Liability For Unlawful Arrest And Right To Refuse To Comply

On November 29, 2019, the Supreme Court of Canada (SCC) rendered its decision in Kosoian v. Société de transport de Montréal, 2019 SCC 59 and unanimously ruled in favour of Bela Kosoian, overturning the decisions of the Québec courts below and ordering the Société de transport de Montréal (STM) (the authority responsible for the subway system), the City of Laval and constable Fabio Camacho to pay her $20,000 in relation with her detention and arrest 10 years ago.

This decision is an important victory for Kosoian, but also for the Canadian Civil Law Association, which acted as intervener before the SCC in this case, and for all Canadians. Indeed, the Supreme Court ruled that police officers are civilly liable if they interfere with Canadians' rights and freedoms based on a non-existent offence. The SCC also confirmed that Canadians can refuse to identify themselves to police officers when such request has no valid legal basis, ruling that if the offence the police officer believes has been committed does not exist, neither the Québec Code of penal procedure nor any statute or common law rule gives police officers the power to require a person to follow their orders and to identify themselves.

The case arose after Kosoian was told by constable Camacho to hold the handrail of a subway station escalator as described in a pictogram and she refused to do so. She was asked to follow Camacho so a statement of offence could be issued. She refused, and Camacho and one of his colleagues then intervened physically to bring her to a holding room. She was asked to provide identification and she refused to do so. Tensions mounted, and she was arrested for refusing to identify herself, handcuffed and searched. Her ID was found, and she was issued two statements of offence: one for “disobeying a pictogram” and one for refusing to identify herself. Both infractions were dismissed by the Montreal municipal court.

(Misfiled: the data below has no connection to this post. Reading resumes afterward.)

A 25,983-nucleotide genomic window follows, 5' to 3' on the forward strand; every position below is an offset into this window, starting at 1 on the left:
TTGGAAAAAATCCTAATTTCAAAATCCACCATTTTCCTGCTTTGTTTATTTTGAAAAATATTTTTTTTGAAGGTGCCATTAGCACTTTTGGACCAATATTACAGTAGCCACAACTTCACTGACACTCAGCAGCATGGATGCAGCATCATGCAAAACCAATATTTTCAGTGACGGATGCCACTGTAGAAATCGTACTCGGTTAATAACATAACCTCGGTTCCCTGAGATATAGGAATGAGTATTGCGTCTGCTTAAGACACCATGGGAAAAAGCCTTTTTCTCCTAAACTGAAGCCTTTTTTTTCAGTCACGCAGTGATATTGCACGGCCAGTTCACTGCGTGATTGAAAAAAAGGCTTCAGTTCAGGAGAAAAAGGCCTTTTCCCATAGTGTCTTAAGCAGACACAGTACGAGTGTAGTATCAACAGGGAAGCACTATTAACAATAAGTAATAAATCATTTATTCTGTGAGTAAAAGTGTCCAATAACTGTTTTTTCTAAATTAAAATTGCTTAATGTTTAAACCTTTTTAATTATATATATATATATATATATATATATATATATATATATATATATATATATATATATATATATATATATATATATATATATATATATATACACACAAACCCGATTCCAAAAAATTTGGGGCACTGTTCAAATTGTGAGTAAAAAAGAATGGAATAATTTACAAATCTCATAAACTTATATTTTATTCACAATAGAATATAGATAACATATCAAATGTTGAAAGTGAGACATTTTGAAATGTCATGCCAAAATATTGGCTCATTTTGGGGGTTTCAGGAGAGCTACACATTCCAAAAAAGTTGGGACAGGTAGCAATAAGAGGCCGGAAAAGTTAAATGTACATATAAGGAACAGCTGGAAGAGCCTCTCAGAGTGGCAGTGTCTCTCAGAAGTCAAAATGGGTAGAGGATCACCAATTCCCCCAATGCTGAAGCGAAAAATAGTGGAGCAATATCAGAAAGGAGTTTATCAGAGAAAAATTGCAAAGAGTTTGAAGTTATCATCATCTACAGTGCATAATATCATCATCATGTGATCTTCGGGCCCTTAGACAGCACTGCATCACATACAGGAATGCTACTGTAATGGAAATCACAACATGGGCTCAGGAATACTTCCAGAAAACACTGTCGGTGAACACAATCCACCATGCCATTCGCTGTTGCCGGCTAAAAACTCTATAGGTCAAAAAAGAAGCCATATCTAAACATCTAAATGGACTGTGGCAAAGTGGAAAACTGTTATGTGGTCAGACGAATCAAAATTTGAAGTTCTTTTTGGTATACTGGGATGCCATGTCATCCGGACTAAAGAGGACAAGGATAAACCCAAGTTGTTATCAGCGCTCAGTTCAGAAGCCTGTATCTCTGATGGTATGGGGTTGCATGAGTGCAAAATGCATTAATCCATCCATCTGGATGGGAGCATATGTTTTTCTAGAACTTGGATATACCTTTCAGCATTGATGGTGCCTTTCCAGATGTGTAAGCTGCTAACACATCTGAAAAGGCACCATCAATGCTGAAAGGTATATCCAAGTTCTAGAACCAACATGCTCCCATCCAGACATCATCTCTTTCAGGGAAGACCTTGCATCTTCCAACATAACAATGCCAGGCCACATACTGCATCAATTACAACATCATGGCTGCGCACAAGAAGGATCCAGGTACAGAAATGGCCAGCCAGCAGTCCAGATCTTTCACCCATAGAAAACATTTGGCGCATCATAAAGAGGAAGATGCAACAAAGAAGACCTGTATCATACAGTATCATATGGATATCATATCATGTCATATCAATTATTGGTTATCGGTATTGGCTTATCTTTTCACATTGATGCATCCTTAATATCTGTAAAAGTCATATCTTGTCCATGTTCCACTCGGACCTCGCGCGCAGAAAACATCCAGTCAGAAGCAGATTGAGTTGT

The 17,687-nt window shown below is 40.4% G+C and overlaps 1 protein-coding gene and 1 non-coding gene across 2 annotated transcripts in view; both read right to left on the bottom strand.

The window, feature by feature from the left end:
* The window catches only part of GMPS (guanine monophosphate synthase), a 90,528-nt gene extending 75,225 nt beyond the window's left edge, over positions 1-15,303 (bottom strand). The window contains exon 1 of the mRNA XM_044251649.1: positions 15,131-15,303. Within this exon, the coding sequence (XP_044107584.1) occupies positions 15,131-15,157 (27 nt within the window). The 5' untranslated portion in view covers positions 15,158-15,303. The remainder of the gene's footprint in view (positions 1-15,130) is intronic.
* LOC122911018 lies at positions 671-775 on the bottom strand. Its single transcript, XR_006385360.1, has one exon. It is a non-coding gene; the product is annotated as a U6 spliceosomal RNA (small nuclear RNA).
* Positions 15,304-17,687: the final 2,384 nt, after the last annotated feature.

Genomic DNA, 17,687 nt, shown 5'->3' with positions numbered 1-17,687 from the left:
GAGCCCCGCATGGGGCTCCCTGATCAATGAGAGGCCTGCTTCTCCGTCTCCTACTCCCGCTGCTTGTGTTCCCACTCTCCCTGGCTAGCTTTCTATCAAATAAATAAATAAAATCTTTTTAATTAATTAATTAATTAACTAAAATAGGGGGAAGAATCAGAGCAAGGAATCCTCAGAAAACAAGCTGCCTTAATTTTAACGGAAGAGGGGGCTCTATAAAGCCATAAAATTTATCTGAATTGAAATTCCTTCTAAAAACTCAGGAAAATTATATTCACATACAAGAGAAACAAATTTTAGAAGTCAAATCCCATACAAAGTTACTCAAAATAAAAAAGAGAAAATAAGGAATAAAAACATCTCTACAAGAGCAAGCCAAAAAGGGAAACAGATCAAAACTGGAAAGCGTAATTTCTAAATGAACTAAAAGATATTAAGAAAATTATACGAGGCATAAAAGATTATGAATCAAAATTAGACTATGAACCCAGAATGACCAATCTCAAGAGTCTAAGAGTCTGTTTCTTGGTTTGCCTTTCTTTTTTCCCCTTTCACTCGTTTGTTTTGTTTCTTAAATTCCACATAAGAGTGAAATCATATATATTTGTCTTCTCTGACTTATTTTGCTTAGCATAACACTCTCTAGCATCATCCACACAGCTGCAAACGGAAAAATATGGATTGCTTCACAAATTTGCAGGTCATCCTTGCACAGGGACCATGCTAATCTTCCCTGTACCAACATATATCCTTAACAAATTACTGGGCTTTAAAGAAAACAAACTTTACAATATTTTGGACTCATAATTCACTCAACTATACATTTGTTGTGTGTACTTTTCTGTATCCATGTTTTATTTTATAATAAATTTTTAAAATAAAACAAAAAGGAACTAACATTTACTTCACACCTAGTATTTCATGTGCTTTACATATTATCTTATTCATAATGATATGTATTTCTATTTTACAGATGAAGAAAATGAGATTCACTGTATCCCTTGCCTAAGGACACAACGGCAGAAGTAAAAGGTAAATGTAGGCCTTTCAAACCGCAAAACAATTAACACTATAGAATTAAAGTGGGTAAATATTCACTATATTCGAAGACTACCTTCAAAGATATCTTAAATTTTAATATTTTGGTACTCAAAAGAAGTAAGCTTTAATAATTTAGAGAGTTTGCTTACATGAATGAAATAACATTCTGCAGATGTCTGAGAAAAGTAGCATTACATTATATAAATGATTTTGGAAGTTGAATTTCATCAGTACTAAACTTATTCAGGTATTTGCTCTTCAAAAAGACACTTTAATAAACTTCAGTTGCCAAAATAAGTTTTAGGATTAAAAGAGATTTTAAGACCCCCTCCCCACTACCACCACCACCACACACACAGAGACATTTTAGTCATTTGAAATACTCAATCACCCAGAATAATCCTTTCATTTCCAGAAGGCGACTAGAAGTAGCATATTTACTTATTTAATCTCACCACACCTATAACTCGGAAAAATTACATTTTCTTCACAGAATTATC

Kosoian then brought a civil liability action in relation to her detention and arrest. The Court of Québec dismissed the action, finding that Camacho had not committed a fault, and the majority of the Québec Court of Appeal reached the same conclusion. The SCC unanimously granted the appeal and awarded $20,000 in damages to Kosoian, ruling that not holding an escalator's handrail as suggested by a pictogram is not an offence at law and concluding otherwise is unreasonable. Camacho therefore acted unlawfully and Kosoian was entitled to refuse his...

To continue reading

Request your trial

VLEX uses login cookies to provide you with a better browsing experience. If you click on 'Accept' or continue browsing this site we consider that you accept our cookie policy. ACCEPT